In another epigram ()II.72, Leech apostrophised Montrose itself, and several of his poems concern Scotland, the Scots and various individual Scotsmen. But his horizons were very wide, and his range is anything but restricted, to the extent that in 1940, Leicester Bradner wrote that Leech was“'in many ways the most interesting of the Scottish Latinists after Buchanan,” NOTE 8 and in 1965 W. Leonard Grant called him “one of the major names in the history of neo-Latin literature.” NOTE 9 Much more recently, Leech merited a commendatory entry in the O. D. N. B.. Nevertheless, while Leech the poet has left a substantial body of highly variegated work, published between 1617 and 1624, Leech the man remains a somewhat mysterious figure: even the date of his death is unknown, though he likely died young. He had graduated from King’s College, Old Aberdeen, in 1614, as he recalled in epigram I.24: NOTE 10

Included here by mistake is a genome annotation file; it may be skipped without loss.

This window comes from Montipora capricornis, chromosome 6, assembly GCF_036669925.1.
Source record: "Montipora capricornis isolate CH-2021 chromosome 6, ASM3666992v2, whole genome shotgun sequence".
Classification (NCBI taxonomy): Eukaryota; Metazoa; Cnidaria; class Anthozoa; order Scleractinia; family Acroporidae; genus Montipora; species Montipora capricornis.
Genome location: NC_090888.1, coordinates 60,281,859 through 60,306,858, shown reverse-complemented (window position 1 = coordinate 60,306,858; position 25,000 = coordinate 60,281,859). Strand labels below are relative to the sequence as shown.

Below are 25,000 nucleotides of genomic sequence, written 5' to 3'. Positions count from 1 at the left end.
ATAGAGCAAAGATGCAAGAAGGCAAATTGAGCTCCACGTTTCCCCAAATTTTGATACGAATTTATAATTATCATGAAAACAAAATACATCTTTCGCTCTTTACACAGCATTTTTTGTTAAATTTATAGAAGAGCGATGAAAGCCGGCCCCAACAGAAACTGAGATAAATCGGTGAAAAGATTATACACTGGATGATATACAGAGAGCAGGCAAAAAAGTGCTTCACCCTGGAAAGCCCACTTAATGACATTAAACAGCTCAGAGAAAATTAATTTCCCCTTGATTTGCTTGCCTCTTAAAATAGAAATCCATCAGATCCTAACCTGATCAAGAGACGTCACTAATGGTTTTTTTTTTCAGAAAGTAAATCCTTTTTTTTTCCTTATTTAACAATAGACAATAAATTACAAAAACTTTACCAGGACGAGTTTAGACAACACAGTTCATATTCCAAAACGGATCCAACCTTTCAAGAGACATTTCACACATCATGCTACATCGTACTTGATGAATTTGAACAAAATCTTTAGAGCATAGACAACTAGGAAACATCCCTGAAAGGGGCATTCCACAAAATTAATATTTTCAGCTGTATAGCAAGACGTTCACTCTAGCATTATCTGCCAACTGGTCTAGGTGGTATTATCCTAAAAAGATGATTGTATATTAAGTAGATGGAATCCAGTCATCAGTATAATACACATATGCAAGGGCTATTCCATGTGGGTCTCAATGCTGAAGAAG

DE SE, AB EMENSO CURSU SUO PHILOSOPHICO, 1614, IN COLLEGIO REGIO ABREDONENSI
Teutonicum qua Deva subit, qua gemmifer aequor
Dona sub Arctoo longior axi petit,
Qua geminae in geminis surgentes vallibus, urbes,
Mercibus haec, Musis clarior illa suis,
Censentur gemino contingere vertice coelum;
Et curae summis hoc magis esse diis;
Marria me tellus, volventem vidit, ephebum,
Scripta Stagiritae docta, diserta senis,
Tunc Elphinstoniae cuncta erudiere Camoenae:
Et lauro nostras impediere comas.
Pene puer sic Philosophus, me cuncta putabam
Scire unum; et gremio cuncta parere meo.
“Nescio, nunc, qui cuncta sciam: nam vix scio quicquam:
Et scire hoc solum, me scio, scire nihil.”